OBITUARIES:Allan Scott

Allan Scott - in collaboration with several others - wrote seven of Fred Astaire's pictures, including five of the nine that Astaire made with Ginger Rogers at RKO between 1933 and 1939.

"I became what was called the resident Astaire-Rogers writer", Scott said. "Uppermost in my mind was sentiment and absurdity - in other words to combine the two in a rippling kind of dialogue without too many obvious jokes so that even if people missed them the next audience would get it. We kept the dialogue going and it was the first time the American public experienced what the critics - the benign critics - like to call high comedy."

Today the dialogue between the dances is merely a way of distracting us till the next one comes along; whether it is high comedy to audiences accustomed to Wilde or Coward is another matter. But even Wilde or Coward might make us impatient if we're waiting for that incomparable dance team and the wonderful scores written for them by some of the great composers of the century.

Scott, in any case, does have other claims on our attention. A former Oxford Rhodes scholar, he had a success in 1932 with a Broadway play, Goodbye Again, which he wrote with George Haight. It starred Osgood Perkins (Anthony's father) and Sally Bates (with James Stewart in a small role); Warner Bros bought it for filming and cast Warren William as the famous novelist whose loving secretary, Joan Blondell, gets in a tizzy when he falls again for an old flame, Genevieve Tobin.

This brought him to the attention of RKO, who assigned him to work on the screenplay of the third Astaire-Rogers film, Roberta (1935), which gave them a parallel romance with Irene Dunne, who was top-billed, and Randolph Scott. For the record, Fred and Ginger only had supporting roles in Flying Down to Rio (1933), but the huge success of their first real teaming, The Gay Divorcee (1934) let to a virtual remake, Top Hat (1935), on which Scott also worked.

The Astaire-Rogers movies were the only sure bets at a time when RKO was in financial difficulties. Scott was one of the writers on the next one, Follow the Fleet, as well as the most polished and entertaining of the series, Swing Time (1936). Shall We Dance (1937) followed and then Carefree (1938), which was the first Astaire-Rogers film to lose money - as had Astaire's venture without Rogers, A Damsel in Distress. RKO announced that the teaming would be dissolved after The Story of Irene and Varnon Castle, which also did poorly at the box-office. But the pictures which Rogers did without Astaire were all successful and she had become the most important female star on the lot. RKO accordingly gave her one of its leading directors, Gregory La Cava, for a comedy on which she got solo star billing, Fifth Avenue Girl (1939) - who, in the plot, is befriended by a millionaire, Walter Connolly, in a deliberate attempt to upset his family. This is one of Scott's few screenplays without a collaborator, and a very good one; he and La Cava jointly wrote The Primrose Path (1940), another vehicle for Rogers, more expressly intended to display her talents as a dramatic actress.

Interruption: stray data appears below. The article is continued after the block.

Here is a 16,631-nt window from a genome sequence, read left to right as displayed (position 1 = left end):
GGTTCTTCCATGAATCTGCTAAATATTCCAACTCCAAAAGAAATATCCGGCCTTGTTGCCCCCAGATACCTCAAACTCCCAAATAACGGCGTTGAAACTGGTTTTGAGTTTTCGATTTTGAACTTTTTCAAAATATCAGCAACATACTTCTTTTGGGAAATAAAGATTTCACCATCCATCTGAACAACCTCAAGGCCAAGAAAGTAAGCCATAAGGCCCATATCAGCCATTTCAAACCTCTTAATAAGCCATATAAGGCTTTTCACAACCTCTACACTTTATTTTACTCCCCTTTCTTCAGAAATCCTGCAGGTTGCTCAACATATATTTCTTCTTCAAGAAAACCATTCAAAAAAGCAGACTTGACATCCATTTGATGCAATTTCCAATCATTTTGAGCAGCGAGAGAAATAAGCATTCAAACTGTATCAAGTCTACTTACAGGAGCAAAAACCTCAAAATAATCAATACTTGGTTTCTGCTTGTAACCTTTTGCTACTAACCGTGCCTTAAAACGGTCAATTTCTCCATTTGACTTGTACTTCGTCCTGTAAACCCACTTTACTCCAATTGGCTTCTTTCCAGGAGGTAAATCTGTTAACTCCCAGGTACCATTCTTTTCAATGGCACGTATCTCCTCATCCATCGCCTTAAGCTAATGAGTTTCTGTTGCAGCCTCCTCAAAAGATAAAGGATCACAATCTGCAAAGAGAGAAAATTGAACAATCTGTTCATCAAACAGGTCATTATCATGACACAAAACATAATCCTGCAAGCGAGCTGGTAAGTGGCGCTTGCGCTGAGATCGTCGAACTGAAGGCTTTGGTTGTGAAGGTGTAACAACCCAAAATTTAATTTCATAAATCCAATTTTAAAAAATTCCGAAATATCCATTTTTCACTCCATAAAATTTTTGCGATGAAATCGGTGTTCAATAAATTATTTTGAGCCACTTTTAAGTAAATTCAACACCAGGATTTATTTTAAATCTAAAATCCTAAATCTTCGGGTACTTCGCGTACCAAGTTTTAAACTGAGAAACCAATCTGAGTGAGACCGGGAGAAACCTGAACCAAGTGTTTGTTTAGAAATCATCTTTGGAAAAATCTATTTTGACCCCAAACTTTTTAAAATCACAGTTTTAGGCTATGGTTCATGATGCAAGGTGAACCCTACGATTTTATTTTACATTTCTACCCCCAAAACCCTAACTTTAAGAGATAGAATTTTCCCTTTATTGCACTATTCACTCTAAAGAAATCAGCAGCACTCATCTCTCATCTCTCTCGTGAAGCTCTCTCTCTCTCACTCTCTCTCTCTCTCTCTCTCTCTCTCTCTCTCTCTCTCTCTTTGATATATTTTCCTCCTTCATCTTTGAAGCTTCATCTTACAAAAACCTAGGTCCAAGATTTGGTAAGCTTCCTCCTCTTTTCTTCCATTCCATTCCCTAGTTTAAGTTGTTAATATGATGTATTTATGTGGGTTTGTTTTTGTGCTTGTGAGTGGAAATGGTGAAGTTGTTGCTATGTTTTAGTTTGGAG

Among the other movies Scott helped to write while at RKO was an adaptation of J.M. Barrie's Quality Street (1937). He moved to Paramount in 1939 and was reunited with Mark Sandrich, who had directed most of the Astaire- Rogers movies, for a frothy comedy, Skylark (1941). The star was another lady who could dictate her own terms, Claudette Colbert, and she asked for Scott when she went to 20th Century-Fox to do a gentle piece about a small-town schoolteacher, Remember the Day (1941).

She, Sandrich and Scott (another of his sole credits) were reunited for Paramount's flag-waving tribute to the nurses serving in the Pacific, So Proudly We Hail (1943), which also starred Paulette Goddard. The critics were not too kind, nor did they like any better the next Sandrich-Scott effort, I Love A Soldier (1944), with Goddard and Sonny Tofts. The one after that, Here Come the Wavers (1945), was a vehicle for Bing Crosby and Betty Hutton (who played twins). Crosby was also the star of their Blue Skies (1946), but after Sandrich's death the screenplay was rewritten, by Arthur Sheekman, and Paul Draper was replaced by Astaire - then on the verge of retirement.

It was MGM which brought Astaire back to movies, and it was he who asked for Scott when he returned to Paramount for Let's Dance (1950), an unhappy teaming with Hutton. Scott had no credits in the interim, and only one outstanding screenplay in the future, Wait Til the Sun Shines, Nellie (1952), which, like Remember the Day, was another affectionate look back at the recent past, also directed by Henry King for Fox. In 1973 he returned to screenwriting, co-authoring Nicolas Roeg's Don't Look Now with Chris Bryant from the story by Daphne du Maurier.L. Allan Scott, screenwriter: born 1906; died Santa Monica, California 13 April 1995.